The cellular and subcellular localization of the neural cell adhesion molecules L1, N-CAM, and myelin-associated glycoprotein (MAG), their shared carbohydrate epitope L2/HNK-1, and the myelin basic protein (MBP) were studied by pre- and post-embedding immunoelectron microscopic labeling procedures in developing mouse sciatic nerve. L1 and N-CAM showed a similar staining pattern. Both were localized on small, non-myelinated, fasciculating axons and axons ensheathed by non-myelinating Schwann cells. Schwann cells were also positive for L1 and N-CAM in their non-myelinating state and at the onset of myelination, when the Schwann cell processes had turned approximately 1.5 loops. Thereafter, neither axon nor Schwann cell could be detected to express the L1 antigen, whereas N-CAM was found in the periaxonal area and, more weakly, in compact myelin of myelinated fibers. Compact myelin, Schmidt-Lanterman incisures, paranodal loops, and finger-like processes of Schwann cells at nodes of Ranvier were L1-negative. At the nodes of Ranvier, the axolemma was also always L1- and N-CAM-negative. The L2/HNK-1 carbohydrate epitope coincided in its cellular and subcellular localization most closely to that observed for L1. MAG appeared on Schwann cells at the time L1 expression ceased. MAG was then expressed at sites of axon-myelinating Schwann cell apposition and non-compacted loops of developing myelin. When compaction of myelin occurred, MAG remained present only at the axon-Schwann cell interface; Schmidt-Lanterman incisures, inner and outer mesaxons, and paranodal loops, but not at finger-like processes of Schwann cells at nodes of Ranvier or compacted myelin. All three adhesion molecules and the L2/HNK-1 epitope could be detected in a non-uniform staining pattern in basement membrane of Schwann cells and collagen fibrils of the endoneurium. MBP was detectable in compacted myelin, but not in Schmidt-Lanterman incisures, inner and outer mesaxon, paranodal loops, and finger-like processes at nodes of Ranvier, nor in the periaxonal regions of myelinated fibers, thus showing a complementary distribution to MAG. These studies show that axon-Schwann cell interactions are characterized by the sequential appearance of cell adhesion molecules and MBP apparently coordinated in time and space. From this sequence it may be deduced that L1 and N-CAM are involved in fasciculation, initial axon-Schwann cell interaction, and onset of myelination, with MAG to follow and MBP to appear only in compacted myelin. In contrast to L1, N-CAM may be further involved in the maintenance of compact myelin and axon-myelin apposition of larger diameter axons.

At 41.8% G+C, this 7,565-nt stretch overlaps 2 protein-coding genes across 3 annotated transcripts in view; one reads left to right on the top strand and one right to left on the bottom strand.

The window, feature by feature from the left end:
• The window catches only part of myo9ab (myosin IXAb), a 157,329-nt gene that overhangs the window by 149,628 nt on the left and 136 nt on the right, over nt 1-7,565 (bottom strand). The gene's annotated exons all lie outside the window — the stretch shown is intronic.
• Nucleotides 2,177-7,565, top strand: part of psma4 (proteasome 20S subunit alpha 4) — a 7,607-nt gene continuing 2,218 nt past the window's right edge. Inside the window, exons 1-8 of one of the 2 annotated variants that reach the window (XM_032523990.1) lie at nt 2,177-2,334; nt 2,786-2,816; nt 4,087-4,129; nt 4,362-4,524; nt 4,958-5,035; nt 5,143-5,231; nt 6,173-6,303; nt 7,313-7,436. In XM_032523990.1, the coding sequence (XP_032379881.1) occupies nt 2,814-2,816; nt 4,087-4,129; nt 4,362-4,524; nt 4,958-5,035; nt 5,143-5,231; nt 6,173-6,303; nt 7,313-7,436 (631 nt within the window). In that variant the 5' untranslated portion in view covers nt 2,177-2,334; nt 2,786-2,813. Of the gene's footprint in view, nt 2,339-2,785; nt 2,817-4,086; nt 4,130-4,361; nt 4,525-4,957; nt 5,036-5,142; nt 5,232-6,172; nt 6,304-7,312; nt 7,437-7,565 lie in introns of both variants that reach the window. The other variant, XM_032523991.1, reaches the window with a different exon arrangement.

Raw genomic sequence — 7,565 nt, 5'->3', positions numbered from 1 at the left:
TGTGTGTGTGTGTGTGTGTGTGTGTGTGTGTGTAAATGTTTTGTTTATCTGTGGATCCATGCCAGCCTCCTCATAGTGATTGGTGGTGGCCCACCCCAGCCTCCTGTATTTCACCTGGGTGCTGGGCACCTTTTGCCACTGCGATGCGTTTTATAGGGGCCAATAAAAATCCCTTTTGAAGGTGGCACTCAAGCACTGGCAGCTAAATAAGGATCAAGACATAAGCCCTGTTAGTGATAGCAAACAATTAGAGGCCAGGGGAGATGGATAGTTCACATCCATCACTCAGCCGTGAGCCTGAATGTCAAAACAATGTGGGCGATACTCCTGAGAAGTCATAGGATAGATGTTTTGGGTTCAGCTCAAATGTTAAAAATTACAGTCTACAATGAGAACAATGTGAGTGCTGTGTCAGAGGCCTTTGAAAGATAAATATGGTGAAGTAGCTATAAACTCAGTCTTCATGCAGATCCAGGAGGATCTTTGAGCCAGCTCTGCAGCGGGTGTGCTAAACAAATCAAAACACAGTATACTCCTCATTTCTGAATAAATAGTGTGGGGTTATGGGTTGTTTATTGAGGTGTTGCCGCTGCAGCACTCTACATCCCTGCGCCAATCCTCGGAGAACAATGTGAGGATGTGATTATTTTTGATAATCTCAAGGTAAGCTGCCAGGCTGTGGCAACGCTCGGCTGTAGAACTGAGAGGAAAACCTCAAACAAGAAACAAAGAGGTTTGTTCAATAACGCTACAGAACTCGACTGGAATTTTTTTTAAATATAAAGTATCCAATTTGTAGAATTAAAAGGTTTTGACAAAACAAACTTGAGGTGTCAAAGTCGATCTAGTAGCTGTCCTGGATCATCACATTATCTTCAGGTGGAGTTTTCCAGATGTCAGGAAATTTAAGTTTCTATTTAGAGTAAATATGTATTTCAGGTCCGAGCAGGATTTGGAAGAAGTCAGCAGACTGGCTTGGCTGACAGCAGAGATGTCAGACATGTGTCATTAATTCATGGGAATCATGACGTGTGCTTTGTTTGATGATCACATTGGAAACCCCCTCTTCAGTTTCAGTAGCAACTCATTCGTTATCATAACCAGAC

This content is only available as a PDF.